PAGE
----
My Notre Dame

Notre Dame Cathedral, Paris, 2016
Notre Dame Cathedral, Paris. Photo by Aspasía S. Bissas

By now you’ve likely heard about the devastating fire that gutted Notre Dame Cathedral in Paris, collapsing the roof and spire and destroying much of the interior (but thankfully not killing anyone). If you haven’t, you can read about it here, here, or here.

Notre Dame Cathedral devastation
Photograph: François Guillot/AFP/Getty Images

Notre Dame is an icon of Paris, and as some locals described it “the heart of France.” It’s also an international icon, a place many people wished to see in their lifetime, and an unparalleled historic monument. What was lost in that fire is far more than just a building. We can take heart in the fact that the bell towers, the rose window, and even the rooster from the top of the spire were saved; that much of the artwork was removed in time; and that Notre Dame will be rebuilt. But it will never be the same.

The first time I saw Notre Dame, I was in a cab heading from Charles de Gaulle airport to my hotel. We approached the Cathedral from the back, alongside the Seine, and as I caught my first glimpse I realized I was looking at Notre Dame. The Notre Dame. The next thing that went through my mind was “I thought I knew Gothic architecture. I had no idea what it was until now.” This wasn’t the neo-Gothic Victoriana I was used to seeing at home in Canada– this was a 900-year-old Gothic masterpiece. You know what else? Flying buttresses are awesome.

When I’d booked it, I didn’t realize my hotel was so close to Notre Dame–just around the corner. I ended up spending time in and around the Cathedral every day while I was there. When I left, I expected I would see it again one day (hopefully when the cherry trees were blooming this time). I’m not sure what will be waiting for me the next time I go, but in honour of what has been lost, I thought I’d share some of the pictures I took on the trip when I got to know Notre Dame.

Notre Dame Cathedral, front
Notre Dame Cathedral, Paris. Photo by Aspasía S. Bissas
Notre Dame Cathedral, Paris
Copper statues in front of the base of Notre Dame’s spire. The statues were removed before the fire as part of the restoration that was taking place. Photo by Aspasía S. Bissas.
Notre Dame gargoyle
Gargoyle, Notre Dame Cathedral, Paris. Photo by Aspasía S. Bissas.
Notre Dame gargoyles
Gargoyles at Notre Dame Cathedral, Paris. Photo by Aspasía S. Bissas.
Side entrace, Notre Dame, Paris
Notre Dame Cathedral, Paris (side facing the Seine). Photo by Aspasía S. Bissas.
Inside Notre Dame
Interior, Notre Dame Cathedral, Paris. Photo by Aspasía S. Bissas.
Stained glass, Notre Dame, Paris
My photos don’t do the windows justice. Notre Dame Cathedral, Paris. Photo by Aspasía S. Bissas.
Stained glass, Notre Dame, Paris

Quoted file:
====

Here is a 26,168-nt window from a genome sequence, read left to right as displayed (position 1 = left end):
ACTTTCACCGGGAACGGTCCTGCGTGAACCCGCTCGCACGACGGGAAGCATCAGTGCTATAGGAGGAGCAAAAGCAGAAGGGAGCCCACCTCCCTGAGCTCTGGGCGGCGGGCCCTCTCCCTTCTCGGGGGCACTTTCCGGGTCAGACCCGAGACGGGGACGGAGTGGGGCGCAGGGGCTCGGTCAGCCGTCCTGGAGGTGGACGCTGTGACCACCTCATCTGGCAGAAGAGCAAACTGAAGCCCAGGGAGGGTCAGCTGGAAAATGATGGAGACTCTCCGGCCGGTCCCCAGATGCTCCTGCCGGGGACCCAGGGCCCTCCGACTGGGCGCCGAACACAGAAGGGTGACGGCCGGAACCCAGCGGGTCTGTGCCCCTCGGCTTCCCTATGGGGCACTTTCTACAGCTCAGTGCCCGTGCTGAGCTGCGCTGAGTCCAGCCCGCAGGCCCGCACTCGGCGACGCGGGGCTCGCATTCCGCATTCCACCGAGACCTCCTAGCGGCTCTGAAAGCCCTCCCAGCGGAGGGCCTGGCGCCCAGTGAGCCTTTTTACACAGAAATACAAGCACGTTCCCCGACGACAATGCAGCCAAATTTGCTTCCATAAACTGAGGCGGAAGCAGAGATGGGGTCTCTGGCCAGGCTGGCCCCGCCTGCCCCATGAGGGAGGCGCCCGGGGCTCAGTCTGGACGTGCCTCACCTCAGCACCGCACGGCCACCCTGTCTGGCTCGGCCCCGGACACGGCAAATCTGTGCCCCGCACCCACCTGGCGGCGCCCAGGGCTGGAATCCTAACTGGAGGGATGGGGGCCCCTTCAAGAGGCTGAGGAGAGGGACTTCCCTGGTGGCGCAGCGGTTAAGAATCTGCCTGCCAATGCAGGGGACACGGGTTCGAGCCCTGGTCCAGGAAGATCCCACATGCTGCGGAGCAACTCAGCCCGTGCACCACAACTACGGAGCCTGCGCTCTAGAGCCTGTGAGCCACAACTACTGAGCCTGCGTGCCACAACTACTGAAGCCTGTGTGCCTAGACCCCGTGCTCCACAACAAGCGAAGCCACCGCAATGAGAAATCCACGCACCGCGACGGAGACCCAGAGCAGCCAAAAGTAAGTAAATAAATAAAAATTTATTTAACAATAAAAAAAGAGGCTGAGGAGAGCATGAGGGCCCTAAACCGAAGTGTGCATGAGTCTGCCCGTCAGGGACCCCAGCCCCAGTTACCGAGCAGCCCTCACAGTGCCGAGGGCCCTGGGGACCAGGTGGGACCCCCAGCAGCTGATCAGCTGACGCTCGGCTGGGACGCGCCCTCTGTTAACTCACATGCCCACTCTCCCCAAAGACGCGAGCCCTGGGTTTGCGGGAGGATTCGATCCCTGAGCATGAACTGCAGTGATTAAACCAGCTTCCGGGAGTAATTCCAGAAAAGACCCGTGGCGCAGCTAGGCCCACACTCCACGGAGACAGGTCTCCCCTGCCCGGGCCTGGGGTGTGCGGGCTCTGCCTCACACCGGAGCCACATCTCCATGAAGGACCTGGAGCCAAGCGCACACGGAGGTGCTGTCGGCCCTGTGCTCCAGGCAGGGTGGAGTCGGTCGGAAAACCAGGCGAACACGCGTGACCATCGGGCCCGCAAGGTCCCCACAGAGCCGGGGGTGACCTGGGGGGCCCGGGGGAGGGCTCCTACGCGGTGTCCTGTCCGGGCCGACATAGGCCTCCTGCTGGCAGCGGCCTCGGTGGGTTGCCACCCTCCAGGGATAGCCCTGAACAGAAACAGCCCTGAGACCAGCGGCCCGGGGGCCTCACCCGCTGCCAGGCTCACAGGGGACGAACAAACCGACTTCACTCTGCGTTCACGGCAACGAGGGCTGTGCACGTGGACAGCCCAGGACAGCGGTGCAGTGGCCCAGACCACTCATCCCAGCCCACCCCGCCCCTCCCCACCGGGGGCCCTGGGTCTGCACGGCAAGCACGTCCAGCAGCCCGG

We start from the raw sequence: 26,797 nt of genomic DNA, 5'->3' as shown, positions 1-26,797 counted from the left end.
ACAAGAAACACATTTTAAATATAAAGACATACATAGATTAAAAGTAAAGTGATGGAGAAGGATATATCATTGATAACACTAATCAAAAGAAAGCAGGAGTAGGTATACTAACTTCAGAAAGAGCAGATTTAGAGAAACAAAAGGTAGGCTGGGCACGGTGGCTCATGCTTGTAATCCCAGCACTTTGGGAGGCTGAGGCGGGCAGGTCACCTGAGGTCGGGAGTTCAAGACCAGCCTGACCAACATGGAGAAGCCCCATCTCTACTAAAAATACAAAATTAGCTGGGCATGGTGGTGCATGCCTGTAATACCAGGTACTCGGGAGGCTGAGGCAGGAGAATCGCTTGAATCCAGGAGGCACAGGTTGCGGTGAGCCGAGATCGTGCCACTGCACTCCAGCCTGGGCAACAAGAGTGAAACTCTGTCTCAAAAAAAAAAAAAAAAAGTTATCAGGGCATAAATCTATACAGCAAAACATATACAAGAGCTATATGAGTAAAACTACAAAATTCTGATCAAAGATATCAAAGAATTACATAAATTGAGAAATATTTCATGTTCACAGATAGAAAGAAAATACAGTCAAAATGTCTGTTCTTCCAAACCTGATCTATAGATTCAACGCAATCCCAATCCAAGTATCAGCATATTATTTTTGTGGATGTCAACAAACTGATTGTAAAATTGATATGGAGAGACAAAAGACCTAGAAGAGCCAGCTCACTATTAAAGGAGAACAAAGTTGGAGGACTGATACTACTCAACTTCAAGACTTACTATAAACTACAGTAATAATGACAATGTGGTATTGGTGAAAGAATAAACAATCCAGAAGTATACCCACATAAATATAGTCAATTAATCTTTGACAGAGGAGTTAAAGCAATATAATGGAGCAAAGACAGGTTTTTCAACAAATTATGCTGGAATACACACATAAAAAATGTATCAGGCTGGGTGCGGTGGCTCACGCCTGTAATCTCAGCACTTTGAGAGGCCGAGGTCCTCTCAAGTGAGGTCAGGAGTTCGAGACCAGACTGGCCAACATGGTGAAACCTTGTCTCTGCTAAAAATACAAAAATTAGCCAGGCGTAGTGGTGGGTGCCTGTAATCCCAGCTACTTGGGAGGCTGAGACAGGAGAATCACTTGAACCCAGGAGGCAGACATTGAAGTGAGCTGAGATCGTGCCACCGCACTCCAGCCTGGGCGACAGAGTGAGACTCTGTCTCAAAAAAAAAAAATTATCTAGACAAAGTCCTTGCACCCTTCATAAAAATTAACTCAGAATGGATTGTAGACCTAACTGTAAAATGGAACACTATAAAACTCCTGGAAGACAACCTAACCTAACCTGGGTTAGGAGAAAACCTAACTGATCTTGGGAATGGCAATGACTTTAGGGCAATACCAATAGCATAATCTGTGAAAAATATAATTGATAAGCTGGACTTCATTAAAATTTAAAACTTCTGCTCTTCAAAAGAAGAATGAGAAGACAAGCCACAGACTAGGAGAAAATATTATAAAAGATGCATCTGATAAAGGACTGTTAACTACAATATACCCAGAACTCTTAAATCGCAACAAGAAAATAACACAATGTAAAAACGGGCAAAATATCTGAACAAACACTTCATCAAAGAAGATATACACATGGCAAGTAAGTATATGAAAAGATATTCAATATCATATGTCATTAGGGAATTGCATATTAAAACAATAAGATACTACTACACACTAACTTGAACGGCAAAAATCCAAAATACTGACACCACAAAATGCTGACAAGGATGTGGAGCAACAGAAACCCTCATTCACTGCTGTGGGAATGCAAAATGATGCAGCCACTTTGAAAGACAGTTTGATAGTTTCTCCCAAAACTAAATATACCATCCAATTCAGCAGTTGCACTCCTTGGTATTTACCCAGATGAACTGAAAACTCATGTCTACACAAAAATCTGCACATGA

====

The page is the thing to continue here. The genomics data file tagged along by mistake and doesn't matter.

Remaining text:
Stained glass detail, Notre Dame Cathedral, Paris. Photo by Aspasía S. Bissas.

 

Inside Notre Dame, Paris
Interior, Notre Dame Cathedral, Paris. Photo by Aspasía S. Bissas.
Stained glass rose window, Notre Dame, Paris
Rose window, Notre Dame Cathedral, Paris. Photo by Aspasía S. Bissas.
Stained glass and woodwork, Notre Dame, Paris
Interior, Notre Dame Cathedral, Paris. Photo by Aspasía S. Bissas.
Inside Notre Dame, Paris
Interior, Notre Dame Cathedral, Paris. The fire extinguisher at the bottom right of the photo takes on new significance now. Photo by Aspasía S. Bissas.
Inside Notre Dame, Paris
Interior, Notre Dame Cathedral, Paris. Photo by Aspasía S. Bissas.
Painted column, Notre Dame, Paris
Beautiful painted column inside Notre Dame Cathedral, Paris. Photo by Aspasía S. Bissas.
Stained glass, Notre Dame, Paris
Vivid colours, Notre Dame Cathedral, Paris. Photo by Aspasía S. Bissas.
Stained glass, Notre Dame, Paris
Stained glass, Notre Dame Cathedral, Paris. Photo by Aspasía S. Bissas.
Stained glass window, Notre Dame, Paris
Stained glass, Notre Dame Cathedral, Paris. Photo by Aspasía S. Bissas.

 

Notre Dame Cathedral, Paris
Notre Dame Cathedral taken from my hotel roof. Photo by Aspasía S. Bissas.

 

Did you get a chance to see Notre Dame? Do you have any special memories of it? Please share in the comments.

 

 

Vampire’s Garden: St. John’s Wort

st johns wort

Love Lies Bleeding‘s readers know that main character Mara is both a vampire and a botanist. Trained in botany and herbalism, she still has a garden and studies plants. This post is fourth in a series exploring Mara’s plants. Are you interested in botany, gardening, or plant lore? So are some vampires…

Please note: Medicinal uses are given for informational purposes only. Always consult a medical professional before diagnosing or treating yourself or anyone else.

Latin Name: Hypericum perforatum

Common Names: St. John’s Wort, Tipton’s weed, goatweed, common St. John’s Wort, perforate St. John’s Wort, Balsamo (Greece)